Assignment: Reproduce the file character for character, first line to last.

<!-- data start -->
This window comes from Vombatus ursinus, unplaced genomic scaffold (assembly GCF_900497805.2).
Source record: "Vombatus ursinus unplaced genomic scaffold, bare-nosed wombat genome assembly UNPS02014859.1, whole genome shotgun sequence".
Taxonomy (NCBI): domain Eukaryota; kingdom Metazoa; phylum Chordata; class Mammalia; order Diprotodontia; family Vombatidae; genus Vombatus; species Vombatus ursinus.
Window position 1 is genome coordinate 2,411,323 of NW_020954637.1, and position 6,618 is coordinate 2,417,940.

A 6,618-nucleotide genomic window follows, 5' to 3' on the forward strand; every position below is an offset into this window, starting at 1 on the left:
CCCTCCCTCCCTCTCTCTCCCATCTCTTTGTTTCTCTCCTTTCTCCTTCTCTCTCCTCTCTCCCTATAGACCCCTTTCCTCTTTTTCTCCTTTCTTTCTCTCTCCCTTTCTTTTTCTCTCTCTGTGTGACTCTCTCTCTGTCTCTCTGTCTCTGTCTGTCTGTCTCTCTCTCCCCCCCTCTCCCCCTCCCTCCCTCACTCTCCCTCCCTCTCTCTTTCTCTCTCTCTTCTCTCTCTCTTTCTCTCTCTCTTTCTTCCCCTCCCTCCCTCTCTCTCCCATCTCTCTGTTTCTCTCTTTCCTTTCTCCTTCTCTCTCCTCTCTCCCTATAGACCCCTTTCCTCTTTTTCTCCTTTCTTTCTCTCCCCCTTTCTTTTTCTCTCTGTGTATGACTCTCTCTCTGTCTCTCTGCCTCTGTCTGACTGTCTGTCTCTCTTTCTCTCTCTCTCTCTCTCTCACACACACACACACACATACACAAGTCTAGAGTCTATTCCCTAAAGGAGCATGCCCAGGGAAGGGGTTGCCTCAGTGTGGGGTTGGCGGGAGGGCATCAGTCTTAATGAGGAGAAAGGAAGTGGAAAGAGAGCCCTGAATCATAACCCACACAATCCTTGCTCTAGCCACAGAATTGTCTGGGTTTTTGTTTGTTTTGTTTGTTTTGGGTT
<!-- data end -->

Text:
This window comes from Vombatus ursinus, unplaced genomic scaffold (assembly GCF_900497805.2).
Source record: "Vombatus ursinus unplaced genomic scaffold, bare-nosed wombat genome assembly UNPS02014859.1, whole genome shotgun sequence".
Taxonomy (NCBI): domain Eukaryota; kingdom Metazoa; phylum Chordata; class Mammalia; order Diprotodontia; family Vombatidae; genus Vombatus; species Vombatus ursinus.
Window position 1 is genome coordinate 2,411,323 of NW_020954637.1, and position 6,618 is coordinate 2,417,940.

A 6,618-nucleotide genomic window follows, 5' to 3' on the forward strand; every position below is an offset into this window, starting at 1 on the left:
CCCTCCCTCCCTCTCTCTCCCATCTCTTTGTTTCTCTCCTTTCTCCTTCTCTCTCCTCTCTCCCTATAGACCCCTTTCCTCTTTTTCTCCTTTCTTTCTCTCTCCCTTTCTTTTTCTCTCTCTGTGTGACTCTCTCTCTGTCTCTCTGTCTCTGTCTGTCTGTCTCTCTCTCCCCCCCTCTCCCCCTCCCTCCCTCACTCTCCCTCCCTCTCTCTTTCTCTCTCTCTTCTCTCTCTCTTTCTCTCTCTCTTTCTTCCCCTCCCTCCCTCTCTCTCCCATCTCTCTGTTTCTCTCTTTCCTTTCTCCTTCTCTCTCCTCTCTCCCTATAGACCCCTTTCCTCTTTTTCTCCTTTCTTTCTCTCCCCCTTTCTTTTTCTCTCTGTGTATGACTCTCTCTCTGTCTCTCTGCCTCTGTCTGACTGTCTGTCTCTCTTTCTCTCTCTCTCTCTCTCTCACACACACACACACACATACACAAGTCTAGAGTCTATTCCCTAAAGGAGCATGCCCAGGGAAGGGGTTGCCTCAGTGTGGGGTTGGCGGGAGGGCATCAGTCTTAATGAGGAGAAAGGAAGTGGAAAGAGAGCCCTGAATCATAACCCACACAATCCTTGCTCTAGCCACAGAATTGTCTGGGTTTTTGTTTGTTTTGTTTGTTTTGGGTT